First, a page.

Briana Di Mara is a composer and violinist whose remarkably impressive debut album entitled Haven draws from Celtic, Balkan, Turkish and Arabic musical traditions for a striking amalgamation of classical world fusion.
Comprised of nine compositions, Haven enlists the talents of several guest musicians from the around the world, including Tobias Robertson, Sean Tergis, Kalliope Landgraf, Gari Hegedus, Aharon Wheels Bolsta, Surya Prakasha, Dan Cantrell, Diana Strong, Gabriel Navia, Schuyler Karr, Miles Jay and Evan Fraser.
This amazing team assists Di Mara in impeccably manifesting her captivating compositional arrangements, as listeners are treated to a plethora of both exotic and familiar instruments such as the darbuka, kalimba, frame drum, tabla, handpan, accordion, bass, guitar and more. Aside from being a master violinist, Di Mara also plays the santur and lends a touch of her vocals.
The album opens with "Home", a beautiful piece which is noted for its distinctive Celtic lilt, as a galloping violin melody is guided along by texturized tonal percussion. Weaving Balkan and Turkish elements, "Storyteller" conveys a sense of walking through old village streets. The mysterious "Seyyah" is one of my favorites with its nocturnal Arabian soundscape and Middle-Eastern percussion, making this piece aptly-fitting for a bellydance routine. Possessing a Celtic flair, "Grace" is a notably calmer piece solely comprised of strings. Expressively dynamic and sultry, "La Partida Tango" showcases a vibrant pairing of Spanish guitar and violin amid a complementary array of instruments. Another one of my favorites is "Reverie", a comparatively solemner though nonetheless intensive number, which reverberates multi-tonal percussion along an evolving pace throughout. Equally captivating is the seemingly ritualistic "Muse" with its distinctly Middle-Eastern and Old World feel. Regaining the pace once more is the soulfully rhythmic and gypsy-like "Moonrise"; until finally concluding with "Kalliope's Lullaby", which features a gentle ensemble of violin, accompanying strings and subtle vocal intonations.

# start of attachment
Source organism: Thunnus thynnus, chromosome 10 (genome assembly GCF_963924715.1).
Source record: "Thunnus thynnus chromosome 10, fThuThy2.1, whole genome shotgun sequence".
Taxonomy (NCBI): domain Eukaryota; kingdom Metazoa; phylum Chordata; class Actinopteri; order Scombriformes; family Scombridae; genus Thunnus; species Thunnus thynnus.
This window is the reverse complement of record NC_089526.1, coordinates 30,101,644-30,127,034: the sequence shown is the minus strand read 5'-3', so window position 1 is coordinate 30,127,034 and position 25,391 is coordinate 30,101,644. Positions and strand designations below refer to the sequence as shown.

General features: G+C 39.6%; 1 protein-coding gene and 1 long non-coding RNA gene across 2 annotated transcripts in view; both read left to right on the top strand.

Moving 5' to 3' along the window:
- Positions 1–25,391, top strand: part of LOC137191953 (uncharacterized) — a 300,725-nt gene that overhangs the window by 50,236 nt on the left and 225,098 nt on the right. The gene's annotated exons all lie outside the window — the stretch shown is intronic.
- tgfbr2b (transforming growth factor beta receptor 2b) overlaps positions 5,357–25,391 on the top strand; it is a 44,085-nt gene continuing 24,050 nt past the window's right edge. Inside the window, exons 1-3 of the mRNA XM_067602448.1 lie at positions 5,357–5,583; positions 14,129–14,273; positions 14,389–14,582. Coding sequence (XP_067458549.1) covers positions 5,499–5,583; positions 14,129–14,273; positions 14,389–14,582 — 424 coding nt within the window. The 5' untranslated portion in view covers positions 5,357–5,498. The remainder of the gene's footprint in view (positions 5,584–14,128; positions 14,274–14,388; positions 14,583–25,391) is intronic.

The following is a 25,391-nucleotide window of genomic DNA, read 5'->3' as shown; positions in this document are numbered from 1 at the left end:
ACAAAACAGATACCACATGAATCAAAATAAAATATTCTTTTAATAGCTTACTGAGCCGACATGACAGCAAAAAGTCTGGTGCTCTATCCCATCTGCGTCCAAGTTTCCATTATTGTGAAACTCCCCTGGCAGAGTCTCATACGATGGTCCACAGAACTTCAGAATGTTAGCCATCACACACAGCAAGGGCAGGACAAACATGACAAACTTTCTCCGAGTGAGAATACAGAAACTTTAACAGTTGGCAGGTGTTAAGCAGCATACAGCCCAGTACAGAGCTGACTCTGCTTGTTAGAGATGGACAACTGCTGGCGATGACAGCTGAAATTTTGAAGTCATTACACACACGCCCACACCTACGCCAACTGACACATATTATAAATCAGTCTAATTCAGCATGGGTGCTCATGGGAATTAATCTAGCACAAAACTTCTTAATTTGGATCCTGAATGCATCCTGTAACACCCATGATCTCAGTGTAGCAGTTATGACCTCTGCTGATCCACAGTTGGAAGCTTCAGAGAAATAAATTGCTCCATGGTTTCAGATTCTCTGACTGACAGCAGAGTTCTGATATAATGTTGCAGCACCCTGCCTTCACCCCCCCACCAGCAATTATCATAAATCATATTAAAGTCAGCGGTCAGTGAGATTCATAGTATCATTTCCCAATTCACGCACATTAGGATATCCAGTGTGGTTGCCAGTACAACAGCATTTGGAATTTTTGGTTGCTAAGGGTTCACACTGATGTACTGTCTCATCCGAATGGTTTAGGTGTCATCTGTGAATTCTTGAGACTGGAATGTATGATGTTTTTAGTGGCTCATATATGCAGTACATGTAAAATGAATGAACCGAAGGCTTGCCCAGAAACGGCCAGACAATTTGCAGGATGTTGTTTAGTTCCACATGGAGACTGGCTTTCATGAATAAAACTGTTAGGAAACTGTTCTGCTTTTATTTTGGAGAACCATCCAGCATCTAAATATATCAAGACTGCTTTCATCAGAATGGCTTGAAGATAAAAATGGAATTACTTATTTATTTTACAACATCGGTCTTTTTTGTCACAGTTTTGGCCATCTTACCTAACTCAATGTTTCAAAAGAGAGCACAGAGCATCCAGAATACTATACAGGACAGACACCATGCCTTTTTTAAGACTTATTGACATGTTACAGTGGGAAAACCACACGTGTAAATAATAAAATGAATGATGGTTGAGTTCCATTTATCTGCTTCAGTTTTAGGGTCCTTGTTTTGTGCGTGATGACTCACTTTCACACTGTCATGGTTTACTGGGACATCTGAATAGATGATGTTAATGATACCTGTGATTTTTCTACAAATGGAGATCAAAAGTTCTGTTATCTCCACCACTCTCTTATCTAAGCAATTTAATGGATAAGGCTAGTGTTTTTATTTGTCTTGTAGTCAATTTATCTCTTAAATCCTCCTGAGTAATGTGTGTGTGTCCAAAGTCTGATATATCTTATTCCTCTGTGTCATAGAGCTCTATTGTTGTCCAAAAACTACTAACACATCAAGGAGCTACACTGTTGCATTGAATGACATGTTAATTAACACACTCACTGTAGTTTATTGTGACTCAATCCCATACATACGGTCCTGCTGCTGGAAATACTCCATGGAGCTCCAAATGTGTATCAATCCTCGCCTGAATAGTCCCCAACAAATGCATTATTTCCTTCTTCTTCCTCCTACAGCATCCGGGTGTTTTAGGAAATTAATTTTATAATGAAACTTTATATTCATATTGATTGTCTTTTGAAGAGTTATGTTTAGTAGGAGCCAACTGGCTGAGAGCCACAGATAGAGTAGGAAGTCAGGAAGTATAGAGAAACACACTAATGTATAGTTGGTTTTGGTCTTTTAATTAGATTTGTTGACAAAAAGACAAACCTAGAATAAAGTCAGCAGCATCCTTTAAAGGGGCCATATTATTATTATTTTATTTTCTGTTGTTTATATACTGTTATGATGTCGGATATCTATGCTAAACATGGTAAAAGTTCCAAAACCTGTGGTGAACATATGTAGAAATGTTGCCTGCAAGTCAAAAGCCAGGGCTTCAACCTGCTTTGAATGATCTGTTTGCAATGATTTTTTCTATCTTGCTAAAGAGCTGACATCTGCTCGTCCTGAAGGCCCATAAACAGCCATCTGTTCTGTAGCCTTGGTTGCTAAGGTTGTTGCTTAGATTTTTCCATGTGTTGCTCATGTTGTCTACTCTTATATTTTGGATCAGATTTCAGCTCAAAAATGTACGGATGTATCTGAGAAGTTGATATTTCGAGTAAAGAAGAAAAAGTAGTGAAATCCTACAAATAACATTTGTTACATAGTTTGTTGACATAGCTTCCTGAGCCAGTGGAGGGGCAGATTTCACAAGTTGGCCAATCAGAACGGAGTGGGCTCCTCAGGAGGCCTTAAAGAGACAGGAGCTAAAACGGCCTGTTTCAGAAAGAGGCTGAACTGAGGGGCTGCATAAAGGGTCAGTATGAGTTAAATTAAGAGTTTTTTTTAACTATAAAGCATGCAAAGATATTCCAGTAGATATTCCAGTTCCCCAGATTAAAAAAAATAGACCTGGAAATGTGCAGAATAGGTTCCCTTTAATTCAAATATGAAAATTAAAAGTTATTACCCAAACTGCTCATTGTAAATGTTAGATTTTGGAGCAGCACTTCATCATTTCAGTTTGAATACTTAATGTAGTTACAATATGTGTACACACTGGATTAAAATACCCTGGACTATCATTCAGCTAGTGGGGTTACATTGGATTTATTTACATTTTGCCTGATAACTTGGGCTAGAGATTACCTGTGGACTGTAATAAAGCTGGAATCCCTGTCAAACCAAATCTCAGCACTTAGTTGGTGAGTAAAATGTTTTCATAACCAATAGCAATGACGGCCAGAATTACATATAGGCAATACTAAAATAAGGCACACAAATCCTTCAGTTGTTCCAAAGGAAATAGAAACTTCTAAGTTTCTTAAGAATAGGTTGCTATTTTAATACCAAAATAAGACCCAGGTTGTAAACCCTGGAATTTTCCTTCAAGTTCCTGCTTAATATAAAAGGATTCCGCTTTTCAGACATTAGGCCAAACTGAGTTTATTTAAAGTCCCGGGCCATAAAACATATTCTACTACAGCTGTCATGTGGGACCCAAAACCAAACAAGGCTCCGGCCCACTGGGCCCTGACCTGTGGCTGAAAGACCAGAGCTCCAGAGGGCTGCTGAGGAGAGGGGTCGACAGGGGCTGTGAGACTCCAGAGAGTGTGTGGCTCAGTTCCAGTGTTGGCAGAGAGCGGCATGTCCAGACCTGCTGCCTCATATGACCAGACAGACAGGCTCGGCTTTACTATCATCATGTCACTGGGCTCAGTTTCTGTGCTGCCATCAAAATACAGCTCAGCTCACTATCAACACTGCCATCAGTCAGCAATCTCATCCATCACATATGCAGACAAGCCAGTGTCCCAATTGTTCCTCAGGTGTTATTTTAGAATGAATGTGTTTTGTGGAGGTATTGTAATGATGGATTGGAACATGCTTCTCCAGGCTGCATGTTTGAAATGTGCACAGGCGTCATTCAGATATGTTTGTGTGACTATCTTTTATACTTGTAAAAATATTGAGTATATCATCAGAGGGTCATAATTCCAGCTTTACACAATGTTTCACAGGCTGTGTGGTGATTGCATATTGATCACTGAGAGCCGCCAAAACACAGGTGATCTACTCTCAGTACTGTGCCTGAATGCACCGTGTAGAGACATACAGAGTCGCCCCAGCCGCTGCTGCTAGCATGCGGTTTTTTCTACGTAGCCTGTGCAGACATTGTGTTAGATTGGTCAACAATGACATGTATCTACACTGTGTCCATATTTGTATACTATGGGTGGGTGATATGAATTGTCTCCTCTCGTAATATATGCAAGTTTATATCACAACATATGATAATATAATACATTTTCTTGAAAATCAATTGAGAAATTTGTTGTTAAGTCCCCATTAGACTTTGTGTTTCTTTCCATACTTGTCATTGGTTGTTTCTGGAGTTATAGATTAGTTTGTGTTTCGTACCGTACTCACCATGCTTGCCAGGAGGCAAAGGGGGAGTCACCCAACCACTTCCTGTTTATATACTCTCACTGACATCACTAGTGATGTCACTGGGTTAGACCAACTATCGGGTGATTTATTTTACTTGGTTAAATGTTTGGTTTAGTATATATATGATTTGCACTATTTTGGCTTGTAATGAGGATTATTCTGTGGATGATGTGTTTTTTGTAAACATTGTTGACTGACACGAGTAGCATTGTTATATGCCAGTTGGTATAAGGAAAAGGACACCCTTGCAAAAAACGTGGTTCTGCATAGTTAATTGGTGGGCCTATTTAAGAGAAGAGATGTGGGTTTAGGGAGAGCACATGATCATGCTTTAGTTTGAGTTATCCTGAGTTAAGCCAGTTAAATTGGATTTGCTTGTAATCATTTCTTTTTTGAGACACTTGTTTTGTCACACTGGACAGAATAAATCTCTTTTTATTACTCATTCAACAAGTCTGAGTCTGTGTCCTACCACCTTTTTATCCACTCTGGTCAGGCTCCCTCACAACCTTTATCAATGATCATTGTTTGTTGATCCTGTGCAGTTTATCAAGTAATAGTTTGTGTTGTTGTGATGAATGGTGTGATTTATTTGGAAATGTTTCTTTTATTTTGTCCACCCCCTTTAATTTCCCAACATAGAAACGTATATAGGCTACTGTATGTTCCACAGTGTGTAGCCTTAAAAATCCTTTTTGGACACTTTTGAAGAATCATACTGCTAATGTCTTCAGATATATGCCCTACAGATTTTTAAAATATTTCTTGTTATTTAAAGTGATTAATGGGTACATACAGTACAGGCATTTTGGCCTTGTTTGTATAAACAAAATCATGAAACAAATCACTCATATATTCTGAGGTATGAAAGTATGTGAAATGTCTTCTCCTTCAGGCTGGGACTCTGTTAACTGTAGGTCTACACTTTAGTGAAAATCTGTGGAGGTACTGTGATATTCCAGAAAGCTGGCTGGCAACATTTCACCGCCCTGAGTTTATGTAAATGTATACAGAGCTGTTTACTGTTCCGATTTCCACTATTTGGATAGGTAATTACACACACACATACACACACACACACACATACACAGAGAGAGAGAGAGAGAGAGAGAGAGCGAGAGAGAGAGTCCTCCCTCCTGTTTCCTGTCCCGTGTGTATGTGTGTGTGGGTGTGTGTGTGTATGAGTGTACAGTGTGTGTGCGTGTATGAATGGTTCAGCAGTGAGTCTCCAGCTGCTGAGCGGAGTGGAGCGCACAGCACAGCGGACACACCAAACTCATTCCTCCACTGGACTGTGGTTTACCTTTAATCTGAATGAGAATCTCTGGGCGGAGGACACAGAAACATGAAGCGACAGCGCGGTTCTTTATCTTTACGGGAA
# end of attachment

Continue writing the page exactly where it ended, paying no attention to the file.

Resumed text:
Seemingly relaying ancient folk tales via her enthralling musical arrangements, Briana Di Mara simply stuns with Haven. At times I'm reminded of the neoclassical-world music of Angel of Venice, as well as Loreena McKennitt's pioneering fusion of Celtic and Middle-Eastern soundscapes. One of the genre's top debut albums to emerge in recent years, Haven is an enthusiastically recommended debut that potentially signals a new rising star to keep an eye on! ~Candice Michelle